Who knows, maybe it's really an adrenaline rush that's addicting. Like sniffing glue, if you haven't you just don't know!:biggrinjester:
I agree with most of what you say. I never said that one should not do it, but I do think that one should think about the way one rides to determine if it's the right choice. I think I'll stay away from the glue-sniffing though.

Motorcycling is a game of managed risk. For many motorcyclists a car tire might work just fine because, like you said, they don't lean the bike much.

But for someone who pushes the envelope on mountain roads or canyons I really don't think a car tire is appropriate.

That said, I might be inclined to mount one on a big fat cruiser or Goldwing, but a V-Strom is a different animal. A good rider on a V-Strom can give supersports/superbikes a run for their money on a tight, twisty mountain road. I don't think I'd want to try that with a car tire mounted on the rear.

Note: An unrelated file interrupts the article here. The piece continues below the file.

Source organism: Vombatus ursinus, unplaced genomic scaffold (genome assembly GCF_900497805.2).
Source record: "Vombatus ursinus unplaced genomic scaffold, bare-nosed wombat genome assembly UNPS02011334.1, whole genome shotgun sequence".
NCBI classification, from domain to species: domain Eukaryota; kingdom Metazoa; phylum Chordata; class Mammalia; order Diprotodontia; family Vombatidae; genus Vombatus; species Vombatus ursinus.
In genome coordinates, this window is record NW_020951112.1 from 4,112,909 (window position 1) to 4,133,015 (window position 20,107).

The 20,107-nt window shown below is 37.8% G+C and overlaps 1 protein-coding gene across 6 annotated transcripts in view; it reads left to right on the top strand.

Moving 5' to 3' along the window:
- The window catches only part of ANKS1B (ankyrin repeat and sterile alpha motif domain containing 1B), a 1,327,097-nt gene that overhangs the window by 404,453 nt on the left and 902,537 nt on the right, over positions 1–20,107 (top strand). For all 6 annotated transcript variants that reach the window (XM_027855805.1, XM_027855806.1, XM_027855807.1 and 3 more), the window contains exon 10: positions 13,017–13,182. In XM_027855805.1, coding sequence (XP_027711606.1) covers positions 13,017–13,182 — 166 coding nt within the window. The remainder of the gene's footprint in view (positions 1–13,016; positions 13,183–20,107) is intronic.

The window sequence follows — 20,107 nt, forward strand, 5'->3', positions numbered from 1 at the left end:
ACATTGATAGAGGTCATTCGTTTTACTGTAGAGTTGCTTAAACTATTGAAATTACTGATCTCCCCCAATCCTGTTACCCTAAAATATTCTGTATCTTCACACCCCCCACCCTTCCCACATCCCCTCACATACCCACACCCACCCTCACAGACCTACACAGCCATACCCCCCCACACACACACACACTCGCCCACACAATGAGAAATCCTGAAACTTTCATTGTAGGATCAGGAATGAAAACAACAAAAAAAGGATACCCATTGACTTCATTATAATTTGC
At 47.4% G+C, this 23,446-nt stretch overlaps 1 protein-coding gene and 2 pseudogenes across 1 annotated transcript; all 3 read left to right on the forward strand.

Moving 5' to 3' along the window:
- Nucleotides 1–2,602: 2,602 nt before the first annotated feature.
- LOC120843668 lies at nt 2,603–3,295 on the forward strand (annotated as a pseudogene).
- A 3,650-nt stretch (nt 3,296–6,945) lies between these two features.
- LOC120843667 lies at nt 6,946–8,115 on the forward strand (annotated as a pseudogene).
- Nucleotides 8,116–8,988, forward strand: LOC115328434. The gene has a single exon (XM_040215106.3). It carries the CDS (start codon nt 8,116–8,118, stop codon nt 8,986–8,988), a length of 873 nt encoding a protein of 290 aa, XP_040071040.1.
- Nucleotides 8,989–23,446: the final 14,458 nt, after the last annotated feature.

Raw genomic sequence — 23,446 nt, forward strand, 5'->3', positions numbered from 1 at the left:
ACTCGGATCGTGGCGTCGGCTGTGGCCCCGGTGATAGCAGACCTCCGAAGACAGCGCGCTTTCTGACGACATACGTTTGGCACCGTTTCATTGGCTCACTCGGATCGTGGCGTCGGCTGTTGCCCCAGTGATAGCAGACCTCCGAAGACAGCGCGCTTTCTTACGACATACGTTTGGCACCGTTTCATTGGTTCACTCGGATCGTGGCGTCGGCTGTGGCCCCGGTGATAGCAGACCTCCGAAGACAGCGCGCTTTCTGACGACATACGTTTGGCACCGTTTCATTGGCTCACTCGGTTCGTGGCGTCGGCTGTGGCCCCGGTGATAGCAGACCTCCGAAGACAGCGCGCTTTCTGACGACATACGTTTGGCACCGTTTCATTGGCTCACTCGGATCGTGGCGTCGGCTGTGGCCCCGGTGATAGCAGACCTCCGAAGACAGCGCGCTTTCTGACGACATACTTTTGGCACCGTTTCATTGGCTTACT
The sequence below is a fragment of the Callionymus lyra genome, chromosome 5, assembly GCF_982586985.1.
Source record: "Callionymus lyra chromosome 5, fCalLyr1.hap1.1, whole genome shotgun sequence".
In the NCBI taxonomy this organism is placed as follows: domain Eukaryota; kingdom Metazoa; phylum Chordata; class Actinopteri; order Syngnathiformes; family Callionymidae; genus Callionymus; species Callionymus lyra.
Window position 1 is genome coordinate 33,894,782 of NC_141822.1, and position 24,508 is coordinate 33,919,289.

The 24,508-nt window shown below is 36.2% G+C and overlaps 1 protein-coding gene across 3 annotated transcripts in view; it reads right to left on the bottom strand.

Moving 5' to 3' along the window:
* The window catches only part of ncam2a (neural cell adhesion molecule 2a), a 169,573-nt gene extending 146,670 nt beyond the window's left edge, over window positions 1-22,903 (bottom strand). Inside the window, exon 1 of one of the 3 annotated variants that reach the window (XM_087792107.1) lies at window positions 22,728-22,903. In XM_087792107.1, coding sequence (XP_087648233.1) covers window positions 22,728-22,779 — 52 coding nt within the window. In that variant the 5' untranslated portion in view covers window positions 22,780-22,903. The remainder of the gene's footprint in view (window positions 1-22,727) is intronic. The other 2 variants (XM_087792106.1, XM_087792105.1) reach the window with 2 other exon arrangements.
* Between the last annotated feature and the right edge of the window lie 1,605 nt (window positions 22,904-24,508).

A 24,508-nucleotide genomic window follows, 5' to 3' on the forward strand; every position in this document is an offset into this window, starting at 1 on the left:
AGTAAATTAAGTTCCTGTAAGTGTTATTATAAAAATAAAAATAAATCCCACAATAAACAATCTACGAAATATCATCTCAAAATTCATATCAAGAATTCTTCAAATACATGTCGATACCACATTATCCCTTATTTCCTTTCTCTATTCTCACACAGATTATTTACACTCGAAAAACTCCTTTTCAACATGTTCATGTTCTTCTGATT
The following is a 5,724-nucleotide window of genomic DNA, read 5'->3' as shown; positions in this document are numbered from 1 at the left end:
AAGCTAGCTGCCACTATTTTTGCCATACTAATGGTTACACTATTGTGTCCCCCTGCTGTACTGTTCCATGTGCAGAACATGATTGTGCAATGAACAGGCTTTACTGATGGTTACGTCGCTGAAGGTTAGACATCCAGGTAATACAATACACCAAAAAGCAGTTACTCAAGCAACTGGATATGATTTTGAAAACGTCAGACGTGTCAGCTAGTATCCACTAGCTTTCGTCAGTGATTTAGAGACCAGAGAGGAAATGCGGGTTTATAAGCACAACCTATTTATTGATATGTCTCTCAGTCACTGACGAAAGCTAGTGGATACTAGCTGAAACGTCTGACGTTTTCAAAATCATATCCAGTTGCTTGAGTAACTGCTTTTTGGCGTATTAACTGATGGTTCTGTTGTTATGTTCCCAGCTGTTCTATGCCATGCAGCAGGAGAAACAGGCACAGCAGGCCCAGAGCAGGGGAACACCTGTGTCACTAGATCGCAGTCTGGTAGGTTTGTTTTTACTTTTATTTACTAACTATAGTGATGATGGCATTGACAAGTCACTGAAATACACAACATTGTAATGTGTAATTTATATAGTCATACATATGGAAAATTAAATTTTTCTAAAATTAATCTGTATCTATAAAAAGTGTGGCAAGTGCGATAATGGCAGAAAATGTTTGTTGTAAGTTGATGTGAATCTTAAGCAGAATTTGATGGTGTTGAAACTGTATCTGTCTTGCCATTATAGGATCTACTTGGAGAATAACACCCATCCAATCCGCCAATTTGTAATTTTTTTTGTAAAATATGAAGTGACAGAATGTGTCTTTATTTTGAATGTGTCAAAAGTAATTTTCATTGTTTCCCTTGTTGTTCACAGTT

Another thing to think about, which may not have any bearing on reality - but it doesn't matter, is liability. If an accident were to happen, and it wouldn't matter if the car tire was at fault or not, insurance company lawyers could potentially pin all the blame, "that rider who caused the whole accident through gross negligence."
 

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I'll have to get a pic of me dragging my pegs.. if that counts as being aggressive enough. Other than some more input required on the bars, I haven't discovered a negative yet.
 

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A little thin-skinned are we? I think most will agree that car tires are not well-suited for aggressive riding.
No...just saying that as someone who has not experienced it, you don't have the right data to back it up.

I have a CT on my FJR. I've ridden it very aggressively along some of the mountain roads in the area, Lolo Pass at speed, twice, during a rally, and some absolutely wonderful canyon and mountain roads in Cali near Lake Tahoe on the way to Hell Hole Reservoir.

So...coming from someone who has a CT on their bike, has 25k miles experience on that CT, and has ridden it aggressively...yes, they ARE well-suited for aggressive riding.